What is the Benefit Cap?

First introduced in 2013, the benefit cap places a limit on the total amount of welfare benefits that most claimants of working age can receive.

Hence, if you are older than sixteen (16), and not yet reached the State Pension age, you are likely to have your benefits capped.

So, how does the benefits cap work? In short, it lowers the final amount that households get from some of the different benefits and allowances.

Thus, a reduction in payment would ensure you do not receive more than the upper limit that this kind of financial ceiling allows.

Benefits Affected by the Cap

Note: A guide explaining how the benefit cap works is also available in Welsh language (Cymraeg) on the GOV.UK website.

Who is Exempt from the Benefit Cap?

Individuals over State Pension age will not affected by the benefit cap. But, the cap may affect a couple if one of the partners is below the qualifying age for the State Pension.

So, to get full exemption from the benefit cap, either you or your partner should already be getting:

  • Working Tax Credit (even if the amount is £0)
  • Universal Credit due to disability or health condition that stops you from working. The benefits office call it ‘limited capability for work and work-related activity’.
  • Universal Credit because you take care of someone with a disability.
  • Universal Credit and you and your partner are earning at least £569 per month (combined) after deductions for tax and National Insurance contributions.

Also, you will be exempt from the benefit cap if you, your partner, or any children under the age of eighteen (18) that are living with you, is receiving:

Benefit Cap Amount 2019

Three different factors influence the amount you get through the benefit cap. As a general rule, it will depend on whether you:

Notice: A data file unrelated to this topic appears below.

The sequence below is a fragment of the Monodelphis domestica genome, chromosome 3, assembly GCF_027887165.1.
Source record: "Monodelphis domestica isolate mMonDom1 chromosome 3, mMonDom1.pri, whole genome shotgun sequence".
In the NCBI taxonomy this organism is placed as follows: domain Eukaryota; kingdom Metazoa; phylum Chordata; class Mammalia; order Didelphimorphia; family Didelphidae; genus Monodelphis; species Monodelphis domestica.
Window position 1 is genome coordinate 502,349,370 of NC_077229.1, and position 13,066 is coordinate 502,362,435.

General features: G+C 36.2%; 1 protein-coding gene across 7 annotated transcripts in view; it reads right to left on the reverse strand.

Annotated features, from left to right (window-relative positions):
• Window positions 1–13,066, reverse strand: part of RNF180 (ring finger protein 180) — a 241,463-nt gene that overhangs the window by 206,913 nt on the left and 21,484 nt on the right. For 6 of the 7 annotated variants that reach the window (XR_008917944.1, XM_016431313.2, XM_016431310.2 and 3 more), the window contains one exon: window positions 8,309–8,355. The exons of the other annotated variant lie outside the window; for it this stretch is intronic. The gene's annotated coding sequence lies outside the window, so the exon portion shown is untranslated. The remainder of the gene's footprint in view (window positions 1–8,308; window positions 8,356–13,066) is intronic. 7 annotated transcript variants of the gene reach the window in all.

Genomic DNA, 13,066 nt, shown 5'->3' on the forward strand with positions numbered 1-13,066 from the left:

• Are single or part of a couple.
  • Have children living with you (for singles).
  • Live inside or outside the area covered by the London Government Directory.

It is not uncommon for some partners to associate themselves as a ‘couple’ – but live apart. If this applies to your situation, you would get the same benefit cap amount as a single person.

Benefit Cap Outside Greater London

CircumstancesAmount per WeekAmount per Year
Couples£384.62£20,000
Single parent with children living with you£384.62£20,000
Single (adult)£257.69£13,400

Benefit Cap Inside Greater London

CircumstancesAmount per WeekAmount per Year
Couples£442.31£23,000
Single parent with children living with you£442.31£23,000
Single (adult)£296.35£15,410
Tables showing the different benefit cap amounts 2019 depending on whether you live inside or outside Greater London.

Note: Using a benefit cap calculator will help you determine how much your benefit might be capped (details below).

Extra Help with the Benefit Cap

You can get extra help and information by calling the Department for Work and Pensions (DWP).

Telephone: 0800 169 0145
Telephone (Welsh): 0800 169 0238
Textphone: 0800 169 0314
Next Generation Text Service (if you cannot hear or speak on the phone): 18001 then 0800 169 0145
Monday to Friday: 8am to 6pm
Information about call charges

If You’re on Universal Credit

However, you can sign in to your Universal Credit account for DWP help with the benefit cap.

Benefit Cap Calculator

Using the benefit cap calculator on the GOV.UK website will give you an estimate of how much your payment might be capped. You will need to know:

  • The total amounts of each benefit you are getting.
  • The number of people living in your household.

Keep in mind that your ‘household’ should include you, your partner, and any children that live with you (if you are responsible for them).

Note: If you are claiming Universal Credit you will not be able to check if the benefit cap affects the amount you get.

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